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Graduate STEM Fellow Profile

Mike Mann

Project Title: GLobAl Change Initiative: Education and Research (GLACIER)
Thesis: The Role of Economic Rents & Environmental Services in Land-Use Change and Policy for Amazonia
College/University: Boston University
Research Advisor: Robert K. Kaufman
Degree Sought: Ph.D., Geography
Department: Geography and Environment
Research Focus: Economic incentives of land-use change
Teaching Partner(s): Evan MacAlear

Description of Research

My research integrates spatially explicit measures of the economic incentives that individuals use to make decisions regarding land-use change in the Amazon basin. These papers represent a series of efforts that work in concert to create a comprehensive model of the climatic, edaphic, and economic determinants of land-use change in the Brazilian Amazon. These models will be used to measure the economic and environmental impacts of alternative market-based policy regimes on land-use conversion, output value, ecosystem services, and tax burden.
The first of my published papers focuses on the ability to simulate how agricultural rent generates the spatial patterns by which natural ecosystems are converted to agricultural uses. I proxy agricultural rent with the difference between the value of agricultural products generated by a parcel of land and the cost of transporting that output to market. The use of rent allows me to connect decision variables used by individuals to simulate the available policy instruments. My second paper in this series applies a similar methodology to the integration of cattle ranching rents into land-use change modeling. Potential cattle rents are used to quantify the desirability of each pixel for conversion to pasture. My preliminary findings indicate that cattle rents are primary drivers of conversion to pasture for the area of study. Because land-use results from choices between disparate and competing land-use options, this study will examine conversion to agriculture, pasture, or forest simultaneously. My third paper, currently in review at Environmental and Resource Economics, examines the hidden cost of agricultural conversion, the loss of services generated by the natural ecosystem. This external cost is important–I find that the loss of ecosystem services reduces total social welfare by approximately 45%. I find that a simple uniform ecosystem service tax or subsidy could bring total social welfare to within 98% of . This paper is the first to quantify the contributions of ecosystem services to the Brazilian economy and highlights the importance of internalizing its effects.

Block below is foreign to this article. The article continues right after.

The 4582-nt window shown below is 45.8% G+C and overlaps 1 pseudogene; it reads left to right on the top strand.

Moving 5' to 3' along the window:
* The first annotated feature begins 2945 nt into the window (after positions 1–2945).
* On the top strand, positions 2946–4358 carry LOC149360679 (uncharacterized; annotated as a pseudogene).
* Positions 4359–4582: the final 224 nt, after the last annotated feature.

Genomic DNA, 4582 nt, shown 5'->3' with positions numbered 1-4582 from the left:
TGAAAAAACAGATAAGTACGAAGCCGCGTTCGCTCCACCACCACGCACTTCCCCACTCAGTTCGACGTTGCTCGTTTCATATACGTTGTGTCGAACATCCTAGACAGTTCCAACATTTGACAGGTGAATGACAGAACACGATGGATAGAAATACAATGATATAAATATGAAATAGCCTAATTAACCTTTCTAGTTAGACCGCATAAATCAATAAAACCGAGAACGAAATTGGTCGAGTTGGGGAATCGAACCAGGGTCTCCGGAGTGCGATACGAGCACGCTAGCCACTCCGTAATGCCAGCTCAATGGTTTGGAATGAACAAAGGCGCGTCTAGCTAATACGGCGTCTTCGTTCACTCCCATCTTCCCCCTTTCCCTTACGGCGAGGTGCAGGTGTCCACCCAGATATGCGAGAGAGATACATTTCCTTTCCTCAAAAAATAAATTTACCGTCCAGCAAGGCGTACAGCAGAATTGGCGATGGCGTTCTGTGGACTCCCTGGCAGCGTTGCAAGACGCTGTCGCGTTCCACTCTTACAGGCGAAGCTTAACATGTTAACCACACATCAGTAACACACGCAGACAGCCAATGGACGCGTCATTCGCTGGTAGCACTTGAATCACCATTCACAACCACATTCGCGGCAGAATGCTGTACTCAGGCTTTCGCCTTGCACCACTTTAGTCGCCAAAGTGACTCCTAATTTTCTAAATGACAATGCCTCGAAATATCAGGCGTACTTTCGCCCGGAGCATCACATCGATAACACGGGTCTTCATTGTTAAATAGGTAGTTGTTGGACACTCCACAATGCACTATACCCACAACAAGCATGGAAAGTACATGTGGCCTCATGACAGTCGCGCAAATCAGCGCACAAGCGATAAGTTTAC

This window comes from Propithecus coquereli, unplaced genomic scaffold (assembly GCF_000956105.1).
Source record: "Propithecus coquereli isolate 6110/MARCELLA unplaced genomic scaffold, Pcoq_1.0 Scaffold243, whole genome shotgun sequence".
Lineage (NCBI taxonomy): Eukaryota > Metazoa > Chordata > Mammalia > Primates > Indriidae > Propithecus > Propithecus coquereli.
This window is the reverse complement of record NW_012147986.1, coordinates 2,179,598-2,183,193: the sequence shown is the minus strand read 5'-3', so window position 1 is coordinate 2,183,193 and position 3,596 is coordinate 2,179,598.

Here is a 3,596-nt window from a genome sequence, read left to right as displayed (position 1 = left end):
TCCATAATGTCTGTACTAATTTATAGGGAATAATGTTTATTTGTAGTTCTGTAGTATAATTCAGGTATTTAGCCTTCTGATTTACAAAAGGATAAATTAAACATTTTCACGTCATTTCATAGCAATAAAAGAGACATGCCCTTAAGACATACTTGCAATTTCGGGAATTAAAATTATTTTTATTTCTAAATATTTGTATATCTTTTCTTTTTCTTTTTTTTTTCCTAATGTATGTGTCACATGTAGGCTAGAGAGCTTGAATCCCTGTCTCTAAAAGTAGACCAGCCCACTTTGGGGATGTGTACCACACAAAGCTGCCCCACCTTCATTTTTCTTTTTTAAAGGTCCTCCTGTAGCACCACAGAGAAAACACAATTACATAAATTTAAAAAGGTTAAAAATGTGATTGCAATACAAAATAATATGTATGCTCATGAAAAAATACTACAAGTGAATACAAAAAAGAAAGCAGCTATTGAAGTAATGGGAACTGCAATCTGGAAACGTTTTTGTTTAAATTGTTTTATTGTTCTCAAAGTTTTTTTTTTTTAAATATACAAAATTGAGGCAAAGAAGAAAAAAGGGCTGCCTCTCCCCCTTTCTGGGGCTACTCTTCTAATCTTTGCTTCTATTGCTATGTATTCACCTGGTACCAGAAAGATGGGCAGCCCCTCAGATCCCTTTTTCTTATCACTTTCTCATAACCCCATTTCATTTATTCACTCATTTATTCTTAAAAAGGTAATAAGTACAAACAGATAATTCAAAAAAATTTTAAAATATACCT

Example of how my research is integrated into my GK-12 experience

I have been able to bring my knowledge of environmental science and climate change to the classroom in a number of ways. I have decided to place emphasis on simple immutable truths of climate change. First, I developed a simple one-period demonstration of the effect of high concentrations of CO2 on temperature, using two bottles, dirt, a light, vinegar and baking soda. In my next large interactive project, our students will explore the effects of climatic change on evolution through out geological time. Both of these projects will be made available to other teacher over the web and through short movies on Youtube.

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